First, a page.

With the use of stimulus funds, Kester, a special-education teacher with the district for 16 years, moved into a full-time autism consultant position. She received additional training from the Department of Elementary and Secondary Education to take on the new program. Kester helps teachers develop plans for autistic students. She visits about two schools per day and also schedules evaluations. She buys equipment with the stimulus money as needs arise.

"Teachers know what they're doing and how to do it; they just need someone to bounce ideas off of," she said.

Before, Cape Girardeau had an in-district employee who helped with autistic students on an as-needed basis, Kester said. The program allows the district to more quickly address the needs of autistic students, she said.

The new program will add continuity throughout the district, said Deena Ring, the district's director of special services.

"She's here every day, so you know how to get ahold of her," she said.

The district started the program with the intention of continuing it, Ring said. Money will be shifted to accommodate the extra costs after two years of stimulus funding ends, she said.

Both Jackson and Cape Girardeau school districts used a large chunk of the money on new technology. Some of the funds bought classroom tools like white boards and projectors, and part of the money bought technology to help students with special needs.

The Jackson School District bought 90 laptops for the middle, junior and high schools and software licenses for all the district buildings, said Dr. Beth Emmendorfer, associate superintendent. The software program reads text to students with reading disabilities while highlighting the words. While students continue working on reading skills with special-education teachers, they can continue to progress in other content areas like science and social studies, she said.

"You do see increased dropout rates with students with disabilities because it is frustrating to go into the secondary level and not be able to read the content," Emmendorfer said.

Similarly, the Cape Girardeau School District bought about 10 word processors for students who lack fine motor skills. The district also invested in reading software and is buying laptops as needed, said Mandy Deimund, an assistive technology coordinator.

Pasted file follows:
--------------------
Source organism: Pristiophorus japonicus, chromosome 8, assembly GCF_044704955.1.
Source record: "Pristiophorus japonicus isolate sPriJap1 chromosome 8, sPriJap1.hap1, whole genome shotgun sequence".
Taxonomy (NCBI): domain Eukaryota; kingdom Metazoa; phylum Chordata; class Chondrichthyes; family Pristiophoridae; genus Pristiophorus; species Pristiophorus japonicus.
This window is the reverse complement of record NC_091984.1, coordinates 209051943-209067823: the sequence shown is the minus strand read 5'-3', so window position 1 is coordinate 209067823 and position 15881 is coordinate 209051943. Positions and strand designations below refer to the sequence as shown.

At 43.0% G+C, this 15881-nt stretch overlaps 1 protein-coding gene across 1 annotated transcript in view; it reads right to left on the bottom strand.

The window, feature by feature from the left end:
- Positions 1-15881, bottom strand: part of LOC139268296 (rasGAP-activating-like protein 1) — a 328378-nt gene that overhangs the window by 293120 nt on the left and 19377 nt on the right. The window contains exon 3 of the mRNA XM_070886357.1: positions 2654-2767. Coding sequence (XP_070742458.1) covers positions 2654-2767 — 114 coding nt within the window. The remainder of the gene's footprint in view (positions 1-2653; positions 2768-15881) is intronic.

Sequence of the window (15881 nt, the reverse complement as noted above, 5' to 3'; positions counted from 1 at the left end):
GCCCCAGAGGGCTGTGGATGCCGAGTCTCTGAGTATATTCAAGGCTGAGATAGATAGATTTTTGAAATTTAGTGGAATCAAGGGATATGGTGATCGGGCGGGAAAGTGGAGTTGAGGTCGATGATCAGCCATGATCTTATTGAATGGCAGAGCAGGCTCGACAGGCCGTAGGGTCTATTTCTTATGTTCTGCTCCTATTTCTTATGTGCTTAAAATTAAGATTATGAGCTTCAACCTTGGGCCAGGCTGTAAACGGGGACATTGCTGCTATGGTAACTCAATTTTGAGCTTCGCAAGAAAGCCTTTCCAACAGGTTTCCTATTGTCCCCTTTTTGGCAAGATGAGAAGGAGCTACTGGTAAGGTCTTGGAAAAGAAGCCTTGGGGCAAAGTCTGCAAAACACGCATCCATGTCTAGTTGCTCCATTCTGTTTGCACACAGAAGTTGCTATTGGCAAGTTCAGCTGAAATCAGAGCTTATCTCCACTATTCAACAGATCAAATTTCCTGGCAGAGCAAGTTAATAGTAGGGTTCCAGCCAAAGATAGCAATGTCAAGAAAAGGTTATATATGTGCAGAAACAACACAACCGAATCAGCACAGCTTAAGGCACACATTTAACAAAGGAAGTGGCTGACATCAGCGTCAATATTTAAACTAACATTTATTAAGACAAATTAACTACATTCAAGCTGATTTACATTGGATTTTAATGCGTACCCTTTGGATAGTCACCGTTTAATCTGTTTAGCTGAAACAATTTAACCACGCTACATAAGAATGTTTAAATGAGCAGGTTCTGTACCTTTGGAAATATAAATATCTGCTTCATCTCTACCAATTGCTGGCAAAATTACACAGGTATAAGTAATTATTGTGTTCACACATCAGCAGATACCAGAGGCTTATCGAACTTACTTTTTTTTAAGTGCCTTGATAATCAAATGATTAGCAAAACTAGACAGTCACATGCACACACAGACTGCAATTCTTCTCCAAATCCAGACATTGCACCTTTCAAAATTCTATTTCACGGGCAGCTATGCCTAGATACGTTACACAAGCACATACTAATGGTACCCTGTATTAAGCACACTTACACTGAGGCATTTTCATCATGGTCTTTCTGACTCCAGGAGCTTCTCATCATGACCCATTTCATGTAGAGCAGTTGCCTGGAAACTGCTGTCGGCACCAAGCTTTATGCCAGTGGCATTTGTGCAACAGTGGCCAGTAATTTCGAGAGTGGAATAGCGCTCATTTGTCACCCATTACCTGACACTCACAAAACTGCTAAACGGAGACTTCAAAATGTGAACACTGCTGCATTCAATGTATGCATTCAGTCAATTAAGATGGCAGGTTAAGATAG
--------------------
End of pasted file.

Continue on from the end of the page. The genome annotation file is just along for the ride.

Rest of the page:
"Now we're able to reduce a lot of that dependence on an adult or another peer," she said. Districts work through Missouri Assistive Technology, a state program that lends technology to districts so they can determine what students need before buying costly equipment. It also provides grants to buy equipment.

With stimulus money, the district is expanding its library of technology to draw from.

"We're going to have a huge bank of technology built up to assess our kids," she said.

abusch@semissourian.com

388-3627

Pertinent address:

301 N. Clark Ave., Cape Girardeau, MO

614 E. Adams St., Jackson, MO

Stimulus money budgets

Cape Girardeau

Total: $1,775,242

Spent: $766,568

Budgeted amounts

Title 1

Personnel: $278,841

Student transportation: $62,022

Instructional technology and supplies: $201,389

Special education

Personnel: $382,339

Professional development: $81,731

Instructional technology and supplies: $768,920

Jackson

Total: $1,493,884

Spent: $719,277

Budgeted amounts

Title 1

Professional development: $3,088

Instructional technology and supplies: $56,950

Personnel: $246,474

Special education

Software and equipment for assistive technology: $444,870

Professional development: $158,213

Personnel: $584,289

Source: Jackson and Cape Girardeau school districts

Map of pertinent addresses